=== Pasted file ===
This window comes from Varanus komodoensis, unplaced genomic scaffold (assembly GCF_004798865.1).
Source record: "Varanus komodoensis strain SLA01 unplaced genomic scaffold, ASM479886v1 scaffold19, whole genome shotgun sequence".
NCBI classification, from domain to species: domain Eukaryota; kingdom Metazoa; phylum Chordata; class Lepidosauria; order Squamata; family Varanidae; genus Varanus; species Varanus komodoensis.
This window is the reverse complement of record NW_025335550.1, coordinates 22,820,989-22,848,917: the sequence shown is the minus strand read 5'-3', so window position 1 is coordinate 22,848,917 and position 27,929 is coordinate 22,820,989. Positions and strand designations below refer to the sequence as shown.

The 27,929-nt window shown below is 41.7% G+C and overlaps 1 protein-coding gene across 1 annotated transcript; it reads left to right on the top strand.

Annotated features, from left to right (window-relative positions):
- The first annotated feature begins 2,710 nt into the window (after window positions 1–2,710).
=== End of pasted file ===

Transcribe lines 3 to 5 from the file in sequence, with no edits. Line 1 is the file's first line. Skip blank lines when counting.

NCBI classification, from domain to species: domain Eukaryota; kingdom Metazoa; phylum Chordata; class Lepidosauria; order Squamata; family Varanidae; genus Varanus; species Varanus komodoensis.
This window is the reverse complement of record NW_025335550.1, coordinates 22,820,989-22,848,917: the sequence shown is the minus strand read 5'-3', so window position 1 is coordinate 22,848,917 and position 27,929 is coordinate 22,820,989. Positions and strand designations below refer to the sequence as shown.

The 27,929-nt window shown below is 41.7% G+C and overlaps 1 protein-coding gene across 1 annotated transcript; it reads left to right on the top strand.